dc – desk calculator


dc [ file ]


Dc is an arbitrary precision desk calculator. Ordinarily it operates on decimal integers, but one may specify an input base, output base, and a number of fractional digits to be maintained. The overall structure of dc is a stacking (reverse Polish) calculator. If an argument is given, input is taken from that file until its end, then from the standard input. The following constructions are recognized:


The value of the number is pushed on the stack. A number is an unbroken string of the digits 0-9A-F or 0-9a-f. A hexadecimal number beginning with a lower case letter must be preceded by a zero to distinguish it from the command associated with the letter. It may be preceded by an underscore _ to input a negative number. Numbers may contain decimal points.  

+ - / * % ^

Add +, subtract -, multiply *, divide /, remainder %, or exponentiate ^ the top two values on the stack. The two entries are popped off the stack; the result is pushed on the stack in their place. Any fractional part of an exponent is ignored.  



unhandled troff command .ns


Pop the top of the stack and store into a register named x, where x may be any character. Under operation S register x is treated as a stack and the value is pushed on it.  



unhandled troff command .ns


Push the value in register x onto the stack. The register x is not altered. All registers start with zero value. Under operation L register x is treated as a stack and its top value is popped onto the main stack.  


Duplicate the top value on the stack.  


Print the top value on the stack. The top value remains unchanged. P interprets the top of the stack as a text string, removes it, and prints it.  


Print the values on the stack.  



unhandled troff command .ns


Exit the program. If executing a string, the recursion level is popped by two. Under operation Q the top value on the stack is popped and the string execution level is popped by that value.  


Treat the top element of the stack as a character string and execute it as a string of dc commands.  


Replace the number on the top of the stack with its scale factor.  

[ ... ]

Put the bracketed text string on the top of the stack.  






Pop and compare the top two elements of the stack. Register x is executed if they obey the stated relation.  


Replace the top element on the stack by its square root. Any existing fractional part of the argument is taken into account, but otherwise the scale factor is ignored.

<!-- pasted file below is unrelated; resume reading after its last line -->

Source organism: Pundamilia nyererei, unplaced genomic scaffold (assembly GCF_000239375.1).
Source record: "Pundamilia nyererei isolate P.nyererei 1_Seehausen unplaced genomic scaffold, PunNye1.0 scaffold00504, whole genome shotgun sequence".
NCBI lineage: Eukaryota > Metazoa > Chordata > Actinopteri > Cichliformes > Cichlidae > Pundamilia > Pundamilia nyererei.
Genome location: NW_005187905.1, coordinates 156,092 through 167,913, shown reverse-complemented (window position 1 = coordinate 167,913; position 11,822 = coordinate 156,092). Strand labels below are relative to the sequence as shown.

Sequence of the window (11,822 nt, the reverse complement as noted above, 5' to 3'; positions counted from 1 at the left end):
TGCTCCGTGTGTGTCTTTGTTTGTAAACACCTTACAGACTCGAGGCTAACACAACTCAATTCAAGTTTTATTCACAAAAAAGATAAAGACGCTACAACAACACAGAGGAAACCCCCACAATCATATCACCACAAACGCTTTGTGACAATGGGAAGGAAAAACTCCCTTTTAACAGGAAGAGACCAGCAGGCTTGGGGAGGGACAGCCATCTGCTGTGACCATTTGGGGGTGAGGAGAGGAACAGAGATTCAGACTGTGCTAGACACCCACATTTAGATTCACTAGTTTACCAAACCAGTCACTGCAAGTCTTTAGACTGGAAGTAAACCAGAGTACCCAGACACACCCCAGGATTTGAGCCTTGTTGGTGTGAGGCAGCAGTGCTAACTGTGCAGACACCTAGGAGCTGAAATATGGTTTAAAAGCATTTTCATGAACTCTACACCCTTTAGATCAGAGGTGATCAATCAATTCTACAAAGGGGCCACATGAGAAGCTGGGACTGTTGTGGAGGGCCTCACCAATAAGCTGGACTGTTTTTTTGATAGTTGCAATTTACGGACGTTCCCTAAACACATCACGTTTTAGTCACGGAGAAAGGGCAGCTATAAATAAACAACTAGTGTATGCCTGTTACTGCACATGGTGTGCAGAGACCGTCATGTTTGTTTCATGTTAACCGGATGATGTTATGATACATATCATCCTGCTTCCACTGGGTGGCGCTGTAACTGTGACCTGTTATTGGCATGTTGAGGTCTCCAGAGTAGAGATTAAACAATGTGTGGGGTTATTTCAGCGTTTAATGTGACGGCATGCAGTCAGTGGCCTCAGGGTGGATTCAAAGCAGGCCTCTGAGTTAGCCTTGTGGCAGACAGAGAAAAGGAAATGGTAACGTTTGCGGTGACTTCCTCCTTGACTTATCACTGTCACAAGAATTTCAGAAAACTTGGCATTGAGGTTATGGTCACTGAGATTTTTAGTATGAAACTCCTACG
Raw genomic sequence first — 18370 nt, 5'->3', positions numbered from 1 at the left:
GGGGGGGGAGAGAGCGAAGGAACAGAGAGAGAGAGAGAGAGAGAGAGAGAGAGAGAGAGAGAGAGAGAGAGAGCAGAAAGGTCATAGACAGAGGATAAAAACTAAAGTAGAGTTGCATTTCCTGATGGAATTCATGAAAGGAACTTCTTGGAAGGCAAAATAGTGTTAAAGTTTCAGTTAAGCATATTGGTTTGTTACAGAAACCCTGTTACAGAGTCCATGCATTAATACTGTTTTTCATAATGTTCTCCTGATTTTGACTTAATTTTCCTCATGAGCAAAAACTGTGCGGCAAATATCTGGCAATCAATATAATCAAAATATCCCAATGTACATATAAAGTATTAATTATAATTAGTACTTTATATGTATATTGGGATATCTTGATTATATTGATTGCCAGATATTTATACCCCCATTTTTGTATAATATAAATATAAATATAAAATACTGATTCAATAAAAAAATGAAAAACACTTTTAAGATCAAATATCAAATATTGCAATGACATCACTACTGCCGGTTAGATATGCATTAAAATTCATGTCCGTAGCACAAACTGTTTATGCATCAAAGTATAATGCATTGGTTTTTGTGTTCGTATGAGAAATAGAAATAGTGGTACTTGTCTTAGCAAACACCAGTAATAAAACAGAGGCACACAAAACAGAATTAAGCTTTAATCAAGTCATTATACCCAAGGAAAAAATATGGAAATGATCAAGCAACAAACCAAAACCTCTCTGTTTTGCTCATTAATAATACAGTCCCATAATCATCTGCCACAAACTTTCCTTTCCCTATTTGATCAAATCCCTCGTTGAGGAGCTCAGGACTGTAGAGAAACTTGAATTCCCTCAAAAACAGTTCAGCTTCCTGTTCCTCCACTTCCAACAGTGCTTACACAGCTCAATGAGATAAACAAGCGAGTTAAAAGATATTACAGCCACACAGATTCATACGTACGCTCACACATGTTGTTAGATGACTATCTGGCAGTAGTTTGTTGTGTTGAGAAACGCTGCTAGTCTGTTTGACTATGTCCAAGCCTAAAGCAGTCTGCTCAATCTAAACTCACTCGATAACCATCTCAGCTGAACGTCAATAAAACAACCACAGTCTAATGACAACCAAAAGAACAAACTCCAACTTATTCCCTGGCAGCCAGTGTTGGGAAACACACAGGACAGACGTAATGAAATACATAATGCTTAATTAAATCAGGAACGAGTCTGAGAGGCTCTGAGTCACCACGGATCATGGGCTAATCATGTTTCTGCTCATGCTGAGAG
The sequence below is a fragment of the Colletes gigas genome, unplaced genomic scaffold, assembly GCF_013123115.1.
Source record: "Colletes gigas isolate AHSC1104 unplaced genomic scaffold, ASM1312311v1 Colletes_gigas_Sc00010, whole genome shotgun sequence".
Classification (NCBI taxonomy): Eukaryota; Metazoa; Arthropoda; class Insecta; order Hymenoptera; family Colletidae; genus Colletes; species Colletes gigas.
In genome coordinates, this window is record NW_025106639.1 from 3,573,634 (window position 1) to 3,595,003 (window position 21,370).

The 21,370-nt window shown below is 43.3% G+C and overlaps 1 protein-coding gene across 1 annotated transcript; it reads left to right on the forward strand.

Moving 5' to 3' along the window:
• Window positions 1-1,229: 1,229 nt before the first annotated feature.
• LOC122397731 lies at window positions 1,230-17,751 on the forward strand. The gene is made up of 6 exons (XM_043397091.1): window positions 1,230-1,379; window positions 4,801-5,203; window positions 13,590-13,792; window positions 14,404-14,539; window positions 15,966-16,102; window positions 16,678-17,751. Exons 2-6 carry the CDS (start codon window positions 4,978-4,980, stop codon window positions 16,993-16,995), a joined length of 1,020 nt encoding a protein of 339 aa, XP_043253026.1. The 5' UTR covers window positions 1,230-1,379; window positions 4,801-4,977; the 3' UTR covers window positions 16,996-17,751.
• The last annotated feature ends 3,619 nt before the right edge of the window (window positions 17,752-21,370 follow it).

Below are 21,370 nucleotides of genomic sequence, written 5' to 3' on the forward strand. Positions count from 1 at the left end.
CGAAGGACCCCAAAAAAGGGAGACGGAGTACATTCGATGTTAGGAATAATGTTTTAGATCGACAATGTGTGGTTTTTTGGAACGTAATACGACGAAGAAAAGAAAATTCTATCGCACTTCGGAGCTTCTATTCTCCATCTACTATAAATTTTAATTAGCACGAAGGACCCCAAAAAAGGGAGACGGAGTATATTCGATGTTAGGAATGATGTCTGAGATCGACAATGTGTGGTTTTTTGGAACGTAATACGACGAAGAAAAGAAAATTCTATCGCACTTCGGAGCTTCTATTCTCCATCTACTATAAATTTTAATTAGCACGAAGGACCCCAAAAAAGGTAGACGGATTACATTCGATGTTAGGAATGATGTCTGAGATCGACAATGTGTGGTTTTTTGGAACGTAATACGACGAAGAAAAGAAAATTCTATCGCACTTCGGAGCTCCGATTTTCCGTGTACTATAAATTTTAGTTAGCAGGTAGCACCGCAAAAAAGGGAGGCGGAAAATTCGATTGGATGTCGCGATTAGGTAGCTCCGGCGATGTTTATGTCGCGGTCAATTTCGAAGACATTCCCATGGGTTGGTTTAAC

Interpret the rest of the line as a shell command.  


Clear the stack.  


The top value on the stack is popped and used as the number base for further input.  


Push the input base on the top of the stack.  


The top value on the stack is popped and used as the number base for further output. In bases larger than 10, each ‘digit’ prints as a group of decimal digits.  


Push the output base on the top of the stack.  


Pop the top of the stack, and use that value as a non-negative scale factor: the appropriate number of places are printed on output, and maintained during multiplication, division, and exponentiation. The interaction of scale factor, input base, and output base will be reasonable if all are changed together.  


Push the stack level onto the stack.  


Replace the number on the top of the stack with its length.  


A line of input is taken from the input source (usually the terminal) and executed.  

; :

Used by bc for array operations.  

The scale factor set by k determines how many digits are kept to the right of the decimal point. If s is the current scale factor, sa is the scale of the first operand, sb is the scale of the second, and b is the (integer) second operand, results are truncated to the following scales.


+,- max(sa,sb) * min(sa+sb , max(s,sa,sb)) / s % so that dividend = divisor*quotient + remainder; remainder has sign of dividend ^ min(sa×|b|, max(s,sa)) v max(s,sa)


Print the first ten values of n!






bc(1), hoc(1)


x is unimplemented , where x is an octal number: an internal error.
‘Out of headers’ for too many numbers being kept around.
‘Nesting depth’ for too many levels of nested execution.


When the input base exceeds 16, there is no notation for digits greater than F.

Past its time.